In this stunning image of a caiman with a vibrant crown of butterflies, the water that collects on the caiman’s skin is providing salts and minerals for several species of butterflies.

A crown of butterflies (Photo by Mark Cowan.)

Many species of butterflies congregate on wet sand and mud to partake in “puddling,” drinking water and extracting salts and minerals from damp sand or mud. In many species, this “mud-puddling” behavior is restricted to the males, and studies have suggested that the nutrients collected may be provided as a nuptial gift during mating.

Eastern Tiger Swallowtails (Papilio glaucus) gather to feed on a mineral deposit alongside the Nolichucky River, Tennessee. Photo by J.P. Lawrence.

The first time I observed this behavior I was several years ago in Florida. Our family was enjoying a six-mile tubing adventure down Ichetucknee Springs near Gainesville. (The real Magic Kingdom of Florida.) As we approached the end of our trip, I noticed about fifty swallowtail butterflies of various species congregated together exactly where we needed to get out of the river.

There was a cement embankment that slid down to the river to make it easier to get out of the water. The butterflies seemed totally oblivious to us as we ascended onto the embankment. I realized that as people got out of the river, water from their bodies dripped onto the wet cement. These butterflies were sipping the salts from the sweat being washed off as people got out of the river.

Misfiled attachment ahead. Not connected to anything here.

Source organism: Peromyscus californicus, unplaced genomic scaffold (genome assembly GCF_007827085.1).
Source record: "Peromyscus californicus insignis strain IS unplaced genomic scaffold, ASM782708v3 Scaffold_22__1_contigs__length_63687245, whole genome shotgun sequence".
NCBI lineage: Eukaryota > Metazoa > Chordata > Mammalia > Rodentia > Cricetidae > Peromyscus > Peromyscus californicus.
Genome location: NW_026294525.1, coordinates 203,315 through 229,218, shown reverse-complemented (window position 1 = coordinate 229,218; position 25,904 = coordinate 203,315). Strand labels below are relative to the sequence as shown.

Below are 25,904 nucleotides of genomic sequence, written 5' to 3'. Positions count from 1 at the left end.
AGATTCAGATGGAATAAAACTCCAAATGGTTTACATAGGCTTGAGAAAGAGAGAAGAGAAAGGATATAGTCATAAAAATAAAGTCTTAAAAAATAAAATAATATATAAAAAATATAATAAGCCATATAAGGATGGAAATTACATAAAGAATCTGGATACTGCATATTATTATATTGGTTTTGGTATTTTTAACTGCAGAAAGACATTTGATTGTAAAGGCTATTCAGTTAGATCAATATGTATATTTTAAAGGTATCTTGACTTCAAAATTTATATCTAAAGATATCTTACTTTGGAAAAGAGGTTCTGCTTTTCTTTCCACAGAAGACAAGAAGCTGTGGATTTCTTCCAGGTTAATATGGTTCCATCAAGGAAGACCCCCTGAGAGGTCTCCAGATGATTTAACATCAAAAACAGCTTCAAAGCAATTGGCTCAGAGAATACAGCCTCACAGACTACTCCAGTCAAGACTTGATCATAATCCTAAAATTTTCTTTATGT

Tubing Florida’s Ichetucknee River. Photo by Robin Draper of Authentic Florida.

Another time I experience this phenomenon was at Butterfly World in Coconut Creek, Florida. I was sitting on a bench, enjoying the many species of tropical butterflies inside the exhibit. It was a very hot day and I was covered in sweat. To my surprise, and utter delight, a Malachite butterfly (Siproeta stelenes) landed on my hand and proceeded to stick its proboscis onto my sweaty hand to sip the salt. It stayed there for several minutes, totally oblivious to my camera.

This Malachite butterfly (Siproeta stelenes) is enjoying the salt from my hand.

Recently Carol Pasternak, author of How to Raise Monarch Butterflies: A Step-by-Step Guide for Children , noticed a Silvery Blue (Glaucopsyche lygdamus) butterfly on the shoelace of her running shoes. Apparently the perspiration from her arduous workout seeped into the shoelaces providing a tasty treat for the butterfly.

Silvery Blue (Glaucopsyche lygdamus). Photo by the Monarch Butterfly Crusader, Carol Pasternak. Used with permission.

Who knew that old sweaty shoes would attract so many butterflies!

Photo by Юрий Бахаев. (Used with permission.)